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77338 · July 03, 2012 at 1:43 AM

Certain gut bacteria love the carbs from fruit, particularly the ones with the short chain fermentable kind.

So it's not a question of fruit but rather of the type of bacteria that have colonised your intestine that you should be afraid/not afraid of. :)

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3990 · March 24, 2012 at 8:15 AM

There is nothing wrong with fruits if you are not metabolically deranged or fructose-sensitive. I have written a post about fruits and the Paleo diet here: http://www.eat-real-food-paleodietitian.com/paleo-diet-and-fruits.html

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1540 · March 24, 2012 at 12:15 AM

Please consider this:

"The Expanding World of Early Homo

As predicted by the variability selection hypothesis, hominins were not found solely in one kind of habitat, but rather in a variety. A major signal of the ability to tolerate different environments was the dispersal of hominins beyond Africa and into Asian environments. After 1.8 Ma, hominins are found in a variety of locations in Asia, including some that are relatively far north. Compare the ranges of Australopithecus afarensis and Homo erectus.

Early evidence of the diversity of Homo erectus environments in Asia includes the following sites:

  • Dmanisi, Republic of Georgia, 1.7 Million years ago. This site has grasslands surrounded by mountains with forests. Hominins had access to lava as a raw material for tools.

    Yuanmou, China, 1.7 Million years ago. This site, located near an ancient lake, had a mixture of habitats with grasslands, bushlands and forests.

    Nihewan Basin, China, 1.66 Million years ago. The Nihewan sites were also near a lake. They experienced many changes in vegetation over time, with habitats ranging from forests to grasslands. This region may have been much more arid than others, and temperatures changed seasonally between warm and cold.

    Java, 1.66 Ma: Hominins here encountered grasslands, rivers and marine coastal environments in a tropical latitude setting.

In these locations, hominin groups encountered distinctly different environments, different plants and animals and foods, and different climatic conditions – both an increased temperature range and wide variations in aridity and monsoonal rains."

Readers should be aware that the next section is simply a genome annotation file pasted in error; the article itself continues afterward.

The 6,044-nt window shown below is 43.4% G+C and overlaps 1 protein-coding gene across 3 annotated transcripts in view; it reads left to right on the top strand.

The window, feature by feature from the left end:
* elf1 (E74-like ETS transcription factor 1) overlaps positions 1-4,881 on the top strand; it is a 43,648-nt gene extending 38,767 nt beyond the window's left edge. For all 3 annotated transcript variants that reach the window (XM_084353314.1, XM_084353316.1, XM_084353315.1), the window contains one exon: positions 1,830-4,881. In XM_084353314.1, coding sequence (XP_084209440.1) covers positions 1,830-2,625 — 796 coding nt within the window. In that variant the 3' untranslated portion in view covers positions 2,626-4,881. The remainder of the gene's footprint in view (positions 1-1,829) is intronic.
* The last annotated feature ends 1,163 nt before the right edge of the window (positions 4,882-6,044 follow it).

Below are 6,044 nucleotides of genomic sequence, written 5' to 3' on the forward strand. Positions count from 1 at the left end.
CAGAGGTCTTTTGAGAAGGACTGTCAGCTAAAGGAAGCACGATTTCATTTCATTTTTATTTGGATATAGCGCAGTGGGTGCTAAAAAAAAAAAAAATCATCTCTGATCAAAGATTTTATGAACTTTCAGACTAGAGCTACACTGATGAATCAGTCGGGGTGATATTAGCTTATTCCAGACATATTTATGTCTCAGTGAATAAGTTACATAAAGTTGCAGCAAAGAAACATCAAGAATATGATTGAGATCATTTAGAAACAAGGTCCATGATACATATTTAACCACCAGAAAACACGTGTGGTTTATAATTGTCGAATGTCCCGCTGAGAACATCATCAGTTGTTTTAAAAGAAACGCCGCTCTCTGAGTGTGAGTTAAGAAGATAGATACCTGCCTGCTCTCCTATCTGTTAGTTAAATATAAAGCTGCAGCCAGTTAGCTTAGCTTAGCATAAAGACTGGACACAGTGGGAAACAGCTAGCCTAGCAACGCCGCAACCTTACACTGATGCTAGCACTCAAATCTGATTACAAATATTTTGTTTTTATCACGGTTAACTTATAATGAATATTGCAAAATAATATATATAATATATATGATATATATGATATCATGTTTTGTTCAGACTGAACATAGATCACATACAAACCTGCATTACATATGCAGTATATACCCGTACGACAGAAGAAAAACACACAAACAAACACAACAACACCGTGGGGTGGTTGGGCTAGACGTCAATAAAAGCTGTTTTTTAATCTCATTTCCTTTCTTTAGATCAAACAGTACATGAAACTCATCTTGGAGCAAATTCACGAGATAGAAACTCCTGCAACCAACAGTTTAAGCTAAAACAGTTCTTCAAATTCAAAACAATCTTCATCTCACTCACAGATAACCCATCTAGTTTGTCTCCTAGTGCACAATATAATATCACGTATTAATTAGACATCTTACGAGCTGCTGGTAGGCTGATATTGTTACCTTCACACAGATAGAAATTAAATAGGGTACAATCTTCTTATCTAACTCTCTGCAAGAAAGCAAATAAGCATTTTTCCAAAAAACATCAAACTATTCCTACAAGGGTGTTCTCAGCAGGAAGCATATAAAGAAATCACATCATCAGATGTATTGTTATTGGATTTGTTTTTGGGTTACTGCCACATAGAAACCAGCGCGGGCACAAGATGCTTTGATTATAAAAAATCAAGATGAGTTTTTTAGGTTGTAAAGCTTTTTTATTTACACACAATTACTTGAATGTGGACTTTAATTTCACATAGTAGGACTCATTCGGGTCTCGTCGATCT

We did not all reach our current form in the same environment, or the fantasy environment where Raquel Welch wears fur.

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418 · March 23, 2012 at 10:28 PM

I eat fruit. It has great nutrition. I think its silly not to fruit unless you have an allergy.

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45 · May 29, 2013 at 8:39 PM

Lol sounds like many of these "fruit phobic" paleo-ers either 1: don't read research, 2: put everything with "carbs" in one box, and/or 3: haven't traveled much.

I lived in Brazil for a year and spent two weeks in the Amazon where I was frequently mingling (i.e., dining, being taken on tours, fishing) with a local tribe. These people live HEAVILY on fruit and fish. Very little vegetables in the Amazon, mainly just leafy greens. So thats it, fruit, fish, and leafy greens. For a population that has almost no contact with the outside world, doesn't farm (so they aren't "selectively breeding" their fruit to be sweet....because its already SUPER sweet), and don't gorge on fat (relatively few fatty sources aside from coconut) they are in fantastic shape. Didn't see any 24H fitness centers or crossfit gyms around the Amazon either, they didn't really seem to do any sprints, did some walking maybe but not hours at a time by any means. They did climb trees though which burns some SERIOUS energy.

So for people that think we didn't eat fruit and that all the fruit available today is genetically modified or selected for their sugar content, look up some of the fruit that available in the Amazon.....wait for it....YEAR ROUND!!! Many of these are far sweeter than the typical apple, orange, pear, and peach we get here in the states.

As far as research related to fruit intake, I thought I'd do a search using Type 2 Diabetics because it doesn't get too much more insulin resistant than T2D lol....except for maybe PCOS.

http://www.nutritionj.com/content/12/1/29/abstract (WORK/FAMILY SAFE)

http://onlinelibrary.wiley.com/doi/10.1111/j.1464-5491.2012.03764.x/full (WORK/FAMILY SAFE)

http://ajcn.nutrition.org/content/95/4/925.short

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401 · July 03, 2012 at 9:11 AM

Because many people don't employ 'moderation'. Whether you're climbing trees to pick your coconuts, or busting shells for nuts - you're earning your snack. If you're waddling up to the cashier and unsheathing your Amex card, not much work for 3 days worth of berry picking.

Fructose is what it is, but even Robert Lustig specifies that the obesity promoting variant he speaks on is that found in densely packed formulas like HFCS. The fiber does play a part in fruits, unlike processed sugary foods, in that it signals your satiety, and the vitamins are necessary.

Just gauge your intake and be weary of your satiety. If you're an over-eater, don't keep fruit in the house. After dinner go and forage for an apple at your local supermarket ;)